Hey Leadership! Let Congress Work
There aren’t many people who would argue that Congress is working well these days. It’s been 24 years since it passed a comprehensive budget without resorting to omnibus bills. It can’t pass health-care legislation, or immigration reform, or act on the environment, education, trade, or the concentration of wealth and economic power. In fact, it seems unable to make progress on any issues of importance to ordinary citizens.
How did we get here? How did the House and the Senate – which these days can only be called “the world’s greatest deliberative body” with ironic air-quotes — become so frustratingly unproductive?
There’s no single answer. Partisanship and polarization among politicians and the American people as a whole have made honest negotiation and compromise politically fraught. A lot of members simply don’t believe in government, and oppose government action. Many are content to defer to the president.
Of course, it’s hard to be effective when you don’t work very hard at legislating. You can’t build consensus or hammer out legislation when you’re so concerned with raising money and pursuing re-election that you put in only a three-day legislative work week.
In the end, it’s hard to avoid faulting the congressional leadership. There’s a list of procedural and structural reforms that might help, but really what needs to happen is that the leadership must let the House and Senate — the full House and Senate — work their wills on the major political issues of the day. These days, leaders usually do their utmost to avoid this.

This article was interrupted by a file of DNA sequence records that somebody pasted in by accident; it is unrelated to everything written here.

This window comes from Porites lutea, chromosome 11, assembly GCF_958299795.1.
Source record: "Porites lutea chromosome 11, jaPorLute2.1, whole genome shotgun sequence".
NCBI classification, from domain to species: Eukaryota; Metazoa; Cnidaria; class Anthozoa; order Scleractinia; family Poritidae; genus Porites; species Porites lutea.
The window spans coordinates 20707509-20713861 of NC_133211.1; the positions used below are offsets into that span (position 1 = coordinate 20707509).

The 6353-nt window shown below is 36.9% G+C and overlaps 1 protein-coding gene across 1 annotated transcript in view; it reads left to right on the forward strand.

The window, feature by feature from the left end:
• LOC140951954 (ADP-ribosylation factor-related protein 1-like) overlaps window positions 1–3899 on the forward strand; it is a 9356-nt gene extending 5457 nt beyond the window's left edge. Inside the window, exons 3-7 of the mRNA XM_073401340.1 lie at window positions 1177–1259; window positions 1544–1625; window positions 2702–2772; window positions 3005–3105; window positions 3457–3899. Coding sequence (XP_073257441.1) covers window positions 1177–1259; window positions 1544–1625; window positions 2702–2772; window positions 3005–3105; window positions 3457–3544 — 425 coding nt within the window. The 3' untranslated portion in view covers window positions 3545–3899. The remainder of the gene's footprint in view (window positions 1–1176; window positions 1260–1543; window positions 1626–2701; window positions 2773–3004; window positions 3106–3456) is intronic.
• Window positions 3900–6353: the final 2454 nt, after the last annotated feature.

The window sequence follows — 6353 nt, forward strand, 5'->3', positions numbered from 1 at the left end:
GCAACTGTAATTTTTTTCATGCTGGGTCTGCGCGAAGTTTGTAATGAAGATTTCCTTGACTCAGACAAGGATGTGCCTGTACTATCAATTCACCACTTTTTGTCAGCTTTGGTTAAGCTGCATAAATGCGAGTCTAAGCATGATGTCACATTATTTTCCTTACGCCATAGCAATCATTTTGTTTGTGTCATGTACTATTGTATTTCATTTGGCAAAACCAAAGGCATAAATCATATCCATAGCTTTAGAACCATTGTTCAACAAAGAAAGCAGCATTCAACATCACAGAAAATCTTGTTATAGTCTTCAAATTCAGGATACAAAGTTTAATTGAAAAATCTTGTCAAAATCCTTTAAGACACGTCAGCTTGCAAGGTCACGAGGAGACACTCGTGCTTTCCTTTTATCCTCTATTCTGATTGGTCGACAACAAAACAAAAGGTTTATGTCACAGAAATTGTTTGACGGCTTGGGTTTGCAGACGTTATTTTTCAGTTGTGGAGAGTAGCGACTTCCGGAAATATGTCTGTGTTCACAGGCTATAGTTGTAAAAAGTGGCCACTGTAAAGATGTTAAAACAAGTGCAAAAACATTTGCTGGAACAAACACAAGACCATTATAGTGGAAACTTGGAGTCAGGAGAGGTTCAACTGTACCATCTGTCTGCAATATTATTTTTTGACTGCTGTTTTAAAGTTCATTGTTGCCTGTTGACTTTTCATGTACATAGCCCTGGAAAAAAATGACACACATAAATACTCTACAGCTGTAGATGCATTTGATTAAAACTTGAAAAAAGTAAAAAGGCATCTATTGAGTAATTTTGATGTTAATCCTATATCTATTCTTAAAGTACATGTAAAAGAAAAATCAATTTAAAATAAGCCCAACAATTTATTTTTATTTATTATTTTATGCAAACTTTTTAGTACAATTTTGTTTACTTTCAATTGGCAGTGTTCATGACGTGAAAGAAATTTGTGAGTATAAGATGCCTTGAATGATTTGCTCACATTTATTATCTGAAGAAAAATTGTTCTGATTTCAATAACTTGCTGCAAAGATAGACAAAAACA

Putting power back in the hands of ordinary members may seem counter-intuitive when just above I suggested that Congress needs strong leaders. It does — just not leaders who manipulate the process to get the results that they themselves, or some faction of their caucuses, want to see.
Rather, we need leaders who enable members of the Congress to vote on the major issues of the day. This means leadership that recognizes that Congress is filled with diverse and often conflicting opinions, and that to represent and serve the American people as intelligently and effectively as possible, members should vote on the clear-cut and specific issues of most concern to Americans.
Instead, too often today the leadership blocks the full House and Senate from working their respective wills on major legislation. This should end.
Lee Hamilton is a Senior Advisor for Indiana University